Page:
RaveThe Wall Street JournalThis book is essentially an account of Ms. Biss’s contradictions, her ambivalence as a relatively well-off consumer in a rich and richly unequal country. But instead of being humorless and apologetic, Having and Being Had is incisive, impressive and often poetic ... The marvel of this book, and of Ms. Biss’s prose in general, is the spare and engaging way she interrogates such complex and abstract concepts. With references to Adam Smith and Dire Straits, Karl Marx and Scooby-Doo, she turns what is essentially a chronicle of white guilt and anxious privilege into a thoughtful and nuanced meditation on the compromises inherent in having a comfortable life.
RaveThe Wall Street Journal... dreamy and astute, with characters that are fleshy, distinctive and compassionately drawn. Their main concerns also happen to be timeless ... Forgoing some subtlety, she seems to be warning of the perils of complacency. Yet the agelessness of her dark themes should also offer some hope ... Ms. Smith makes little secret of her politics ... For a writer as clever as Ms. Smith, however, Robert’s aspirational, adolescent awe of Boris Johnson’s \'brilliant application of lies\' feels a bit heavy-handed ... Ms. Smith has crafted something that speaks to this moment, but the impression it leaves will similarly unsettle and last.
PositiveThe Wall Street Journal... a surprisingly straightforward yarn about a ragtag team of musicians who form a band that is more than the sum of its parts. Because it’s by Mr. Mitchell, the story includes a dollop of the supernatural—and because it’s Mr. Mitchell, he largely pulls this off. But this engrossing novel is really about the thrill of making art at an especially thrilling time, when all the rules for what life should look like and what music should sound like were suddenly up for grabs ... socioeconomic diversity may be improbable in a band, but it is useful for a novelist, particularly one with as keen an ear for the hyperlocal rhythms of speech as Mr. Mitchell ... shifts in perspective, and the sharpness of each patois, do not reach the heights of Mr. Mitchell’s Cloud Atlas ... In this compassionate book about alchemy of spinning art from life and the euphoria of artistic harmony, Mr. Mitchell is clearly rooting for this band ... the cameos are plentiful—and occasionally cringeworthy ... Mr. Mitchell’s recent work as a screenwriter seems to have filtered into this cinematic book. Despite his talent for transcribing the authentic stutters and stammers of spoken speech, the dialogue here often feels sharp, clean and almost implausibly articulate ... instead of an overarching coherence, what comes through is the author’s sincere affection for the people who populate his fiction, and his humble regard for the role chance plays in life.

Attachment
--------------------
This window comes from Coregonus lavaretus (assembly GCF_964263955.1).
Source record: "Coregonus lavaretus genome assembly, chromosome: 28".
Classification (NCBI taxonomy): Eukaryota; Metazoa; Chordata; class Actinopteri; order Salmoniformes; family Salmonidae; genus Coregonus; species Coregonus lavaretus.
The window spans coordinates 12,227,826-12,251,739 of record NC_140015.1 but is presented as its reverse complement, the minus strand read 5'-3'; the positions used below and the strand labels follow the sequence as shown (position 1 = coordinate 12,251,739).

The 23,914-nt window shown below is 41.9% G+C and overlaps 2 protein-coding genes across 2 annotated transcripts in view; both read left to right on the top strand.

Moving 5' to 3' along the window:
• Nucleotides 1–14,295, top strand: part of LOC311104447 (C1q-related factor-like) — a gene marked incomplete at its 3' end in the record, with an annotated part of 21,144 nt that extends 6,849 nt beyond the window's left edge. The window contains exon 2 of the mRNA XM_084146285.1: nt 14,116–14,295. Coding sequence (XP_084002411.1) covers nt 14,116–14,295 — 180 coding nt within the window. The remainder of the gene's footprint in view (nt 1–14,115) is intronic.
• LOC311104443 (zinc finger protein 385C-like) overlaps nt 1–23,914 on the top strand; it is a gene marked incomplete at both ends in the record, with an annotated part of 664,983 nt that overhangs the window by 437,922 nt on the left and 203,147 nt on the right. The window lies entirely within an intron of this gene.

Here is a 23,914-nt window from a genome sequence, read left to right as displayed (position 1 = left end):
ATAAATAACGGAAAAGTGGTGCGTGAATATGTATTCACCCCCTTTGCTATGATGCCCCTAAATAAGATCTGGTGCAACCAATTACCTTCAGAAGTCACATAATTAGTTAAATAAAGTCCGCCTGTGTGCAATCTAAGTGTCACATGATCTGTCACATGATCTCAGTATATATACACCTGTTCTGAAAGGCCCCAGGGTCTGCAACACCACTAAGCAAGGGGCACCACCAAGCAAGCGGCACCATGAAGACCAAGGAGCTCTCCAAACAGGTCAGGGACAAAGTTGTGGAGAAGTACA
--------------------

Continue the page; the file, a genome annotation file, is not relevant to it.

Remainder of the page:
RaveThe Wall Street JournalMillet’s novels wear their darkness lightly. She is just so funny, her observations are so sharp, and her details so absurd, that one can almost forget the fundamental seriousness of her themes. Her stories often consider our solipsism and short-sightedness, the deviousness of politicians and the destruction of our planet. But please don’t be daunted by this grim list. Ms. Millet does not sermonize. Even at its gloomiest, her fiction is a pleasure ... It is a good thing Ms. Millet is so prolific, as her amusing portraits of human error seem terribly attuned to this disconcerting moment ... This book’s timeliness is almost eerie ... Part allegory, part adventure story, this fast-paced book manages to find the humor in an apocalypse. The chuckles are frequent but subtle ... This is not an optimistic book, but it is not without hope. Ms. Millet sees some potential in the clear-eyed urgency of young people, who are right to question the self-serving pragmatism of their elders. She also finds something meaningful in the impulse to make things, and the role art can play in capturing and clarifying the splendor and drama of this world. With this slim yet potent book, she shows it is even possible to coax pleasure and beauty from the uncomfortable work of highlighting unfortunate truths.
RaveThe Wall Street JournalWe have the makings here of a tasty whodunit. But it is best to toss conventional expectations aside. Ottessa Moshfegh is far too interesting a writer to be concerned with the problem-solving at the heart of most mysteries. She prefers questions to answers, and dwelling on what’s mysterious. The concerns that animate Death in Her Hands will be familiar to readers of her other books ... What, for example, does it mean to exist in a body? How should one sensibly spend a day? Just how insidious is it to be loved poorly? And what does madness look like when so much of the world seems insane? ... The novel has elements of genuine suspense, but the real thrill is in occupying Vesta’s buzzing head, which skitters from \'solving\' this murder, in her own unorthodox way, to pondering her years under her husband’s thumb ... Ms. Moshfegh has a talent for first-person narratives that feel fresh, strange, unreliable and amusing. Her women (they are mostly women) may indulge in some manic solipsism and have noxious ideas about the world and the people they are forced to share it with, but they are never boring. A fascinating anger courses through these heroines, bred of a complicated resentment for the roles they feel they must play, as wives and daughters, beauties and spinsters ... They often feel trapped, but know they are not blameless, which curdles their angst with self-loathing.